by Hari Prasad Shastri | 1952 | 527,382 words | ISBN-10: 9333119590 | ISBN-13: 9789333119597
This page is entitled “hanuman’s speech” and represents Chapter 21 of the Kishkindha-kanda of the Ramayana (English translation by Hari Prasad Shastri). The Ramayana narrates the legend of Rama and Sita and her abduction by Ravana, the king of Lanka. It contains 24,000 verses divided into seven sections [viz., Kishkindha-kanda].
“The fruits of all that is done under the impulse of virtue or vice must be plucked after death, whether they be good or evil. O Unhappy One, for whom dost you weep? O Unfortunate One, whom dost you bewail? For whose life, that bubble, should one mourn? Henceforth the youthful Angada should be the object of your solicitude, since he alone survives. From now on, you should concern thyself on his account and render him fitting service. You knowest well how uncertain is the future of all beings; therefore it is for you to perform noble deeds here, who art conversant with your duty and who art a stranger to common acts!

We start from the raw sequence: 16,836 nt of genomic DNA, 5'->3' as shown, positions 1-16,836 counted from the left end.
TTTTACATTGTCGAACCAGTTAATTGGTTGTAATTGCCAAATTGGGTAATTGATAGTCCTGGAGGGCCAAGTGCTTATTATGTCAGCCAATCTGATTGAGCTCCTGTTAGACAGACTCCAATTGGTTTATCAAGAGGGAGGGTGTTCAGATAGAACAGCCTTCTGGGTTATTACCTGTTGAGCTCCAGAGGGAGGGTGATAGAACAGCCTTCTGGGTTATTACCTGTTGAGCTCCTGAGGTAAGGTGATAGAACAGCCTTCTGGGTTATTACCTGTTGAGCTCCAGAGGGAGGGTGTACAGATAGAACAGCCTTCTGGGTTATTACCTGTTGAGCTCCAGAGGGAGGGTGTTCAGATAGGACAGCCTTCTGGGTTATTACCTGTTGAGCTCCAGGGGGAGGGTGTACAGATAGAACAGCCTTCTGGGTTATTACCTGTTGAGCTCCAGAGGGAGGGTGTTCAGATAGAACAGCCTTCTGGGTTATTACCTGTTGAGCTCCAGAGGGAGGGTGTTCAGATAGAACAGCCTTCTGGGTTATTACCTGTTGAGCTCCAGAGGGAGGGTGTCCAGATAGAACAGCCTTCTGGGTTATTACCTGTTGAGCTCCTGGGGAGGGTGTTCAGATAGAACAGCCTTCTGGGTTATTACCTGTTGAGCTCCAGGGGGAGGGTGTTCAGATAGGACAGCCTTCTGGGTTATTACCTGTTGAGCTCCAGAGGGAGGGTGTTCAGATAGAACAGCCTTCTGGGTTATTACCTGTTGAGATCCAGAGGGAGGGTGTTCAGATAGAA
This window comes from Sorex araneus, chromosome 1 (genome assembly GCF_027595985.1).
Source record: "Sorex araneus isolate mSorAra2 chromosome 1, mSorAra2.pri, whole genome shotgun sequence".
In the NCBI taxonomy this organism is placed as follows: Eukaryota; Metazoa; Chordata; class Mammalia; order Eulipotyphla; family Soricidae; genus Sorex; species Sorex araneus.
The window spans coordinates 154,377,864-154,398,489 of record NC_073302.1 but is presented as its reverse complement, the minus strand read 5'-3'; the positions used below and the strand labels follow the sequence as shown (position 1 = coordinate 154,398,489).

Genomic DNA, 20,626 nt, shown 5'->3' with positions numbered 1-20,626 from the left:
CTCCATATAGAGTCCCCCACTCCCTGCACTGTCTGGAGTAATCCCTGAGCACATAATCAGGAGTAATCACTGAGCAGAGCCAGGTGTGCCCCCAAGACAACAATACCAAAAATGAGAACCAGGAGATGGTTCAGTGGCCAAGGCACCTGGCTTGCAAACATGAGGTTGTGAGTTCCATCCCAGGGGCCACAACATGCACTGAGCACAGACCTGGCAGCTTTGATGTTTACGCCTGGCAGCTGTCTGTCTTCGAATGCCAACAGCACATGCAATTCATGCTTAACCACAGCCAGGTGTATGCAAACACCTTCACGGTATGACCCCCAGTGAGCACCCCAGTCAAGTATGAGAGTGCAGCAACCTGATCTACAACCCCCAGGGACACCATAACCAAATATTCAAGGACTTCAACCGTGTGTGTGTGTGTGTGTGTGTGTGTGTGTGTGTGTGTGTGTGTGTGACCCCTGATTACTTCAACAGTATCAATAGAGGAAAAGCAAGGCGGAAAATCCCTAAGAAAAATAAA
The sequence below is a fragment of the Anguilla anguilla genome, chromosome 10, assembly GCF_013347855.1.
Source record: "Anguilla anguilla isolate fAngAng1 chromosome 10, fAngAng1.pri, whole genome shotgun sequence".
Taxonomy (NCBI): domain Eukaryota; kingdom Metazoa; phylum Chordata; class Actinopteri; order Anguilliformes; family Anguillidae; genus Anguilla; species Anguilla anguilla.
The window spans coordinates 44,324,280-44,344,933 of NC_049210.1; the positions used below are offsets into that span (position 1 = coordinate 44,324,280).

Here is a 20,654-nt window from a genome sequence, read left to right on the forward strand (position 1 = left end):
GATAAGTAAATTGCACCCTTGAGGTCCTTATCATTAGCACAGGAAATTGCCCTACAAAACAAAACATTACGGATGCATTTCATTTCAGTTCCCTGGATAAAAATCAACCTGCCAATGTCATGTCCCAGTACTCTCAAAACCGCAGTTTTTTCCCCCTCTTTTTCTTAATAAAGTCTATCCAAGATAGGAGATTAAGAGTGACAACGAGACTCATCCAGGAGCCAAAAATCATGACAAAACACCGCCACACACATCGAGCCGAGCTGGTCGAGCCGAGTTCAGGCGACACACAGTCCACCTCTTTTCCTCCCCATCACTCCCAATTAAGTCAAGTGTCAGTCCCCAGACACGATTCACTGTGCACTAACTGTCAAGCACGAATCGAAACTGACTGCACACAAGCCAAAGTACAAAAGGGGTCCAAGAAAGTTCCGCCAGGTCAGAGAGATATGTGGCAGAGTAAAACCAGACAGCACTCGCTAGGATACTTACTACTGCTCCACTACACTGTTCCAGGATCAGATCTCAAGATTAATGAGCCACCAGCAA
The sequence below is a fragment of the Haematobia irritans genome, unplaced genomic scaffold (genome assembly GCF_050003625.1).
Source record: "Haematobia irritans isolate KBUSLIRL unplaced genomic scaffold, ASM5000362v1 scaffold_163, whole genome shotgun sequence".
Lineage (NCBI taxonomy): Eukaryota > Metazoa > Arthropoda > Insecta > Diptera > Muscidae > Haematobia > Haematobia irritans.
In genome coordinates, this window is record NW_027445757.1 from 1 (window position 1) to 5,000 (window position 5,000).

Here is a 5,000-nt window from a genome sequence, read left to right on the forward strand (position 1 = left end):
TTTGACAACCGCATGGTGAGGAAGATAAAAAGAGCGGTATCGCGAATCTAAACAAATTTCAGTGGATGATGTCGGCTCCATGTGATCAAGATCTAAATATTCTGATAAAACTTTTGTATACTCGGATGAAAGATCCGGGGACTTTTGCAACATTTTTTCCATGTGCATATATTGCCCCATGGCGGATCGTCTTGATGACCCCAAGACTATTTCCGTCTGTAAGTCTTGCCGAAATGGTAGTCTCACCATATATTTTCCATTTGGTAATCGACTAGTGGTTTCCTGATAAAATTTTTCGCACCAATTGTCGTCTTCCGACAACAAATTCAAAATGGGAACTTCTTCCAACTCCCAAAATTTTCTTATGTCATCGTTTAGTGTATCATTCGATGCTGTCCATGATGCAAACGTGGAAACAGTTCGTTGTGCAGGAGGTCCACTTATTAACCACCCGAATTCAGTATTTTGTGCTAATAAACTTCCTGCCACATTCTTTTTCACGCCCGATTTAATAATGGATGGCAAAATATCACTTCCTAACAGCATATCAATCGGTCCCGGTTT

“He under whom hundreds and thousands of monkeys lived has now reached the uttermost bourne of his destiny, and since he fulfilled the injunctions laid down by the law and was distinguished for his impartiality, his liberality and his tolerance, he now dwells among the virtuous conquerors. Why should you mourn for him? O Irreproachable One, you have now become the protectress of all the leading monkeys, your son, and also this kingdom of the apes and bears. Little by little do you console these two (Sugriva and Angada) who are afflicted, and under your tutelage, O Fair Lady, let Angada rule the earth.
“To ensure the future and reflect on the present is the whole duty of a prince; it is so decreed by destiny. Angada should be installed as King of the Monkeys and be anointed. Seeing your son seated on the throne, your peace of mind will be restored.”
Hearing these words, Tara, who was tom with grief on account of her lord, answered Hanuman, who stood at her side, saying
“I would rather cling to the body of this hero than a hundred sons like Angada. I am not able to govern the monkeys nor is he; such a duty devolves on his paternal uncle, Sugriva. O Hanuman, it is not for me to confer the kingdom on Angada; the true relative of the son in succession to his father is the uncle, who stands as a second father to him and not the mother, O Foremost of Monkeys. There is nought better for me in this world or in the next than to take refuge near the King of the Monkeys, my lord; it is fitting for me to share the bed of him who has fallen facing the foe.”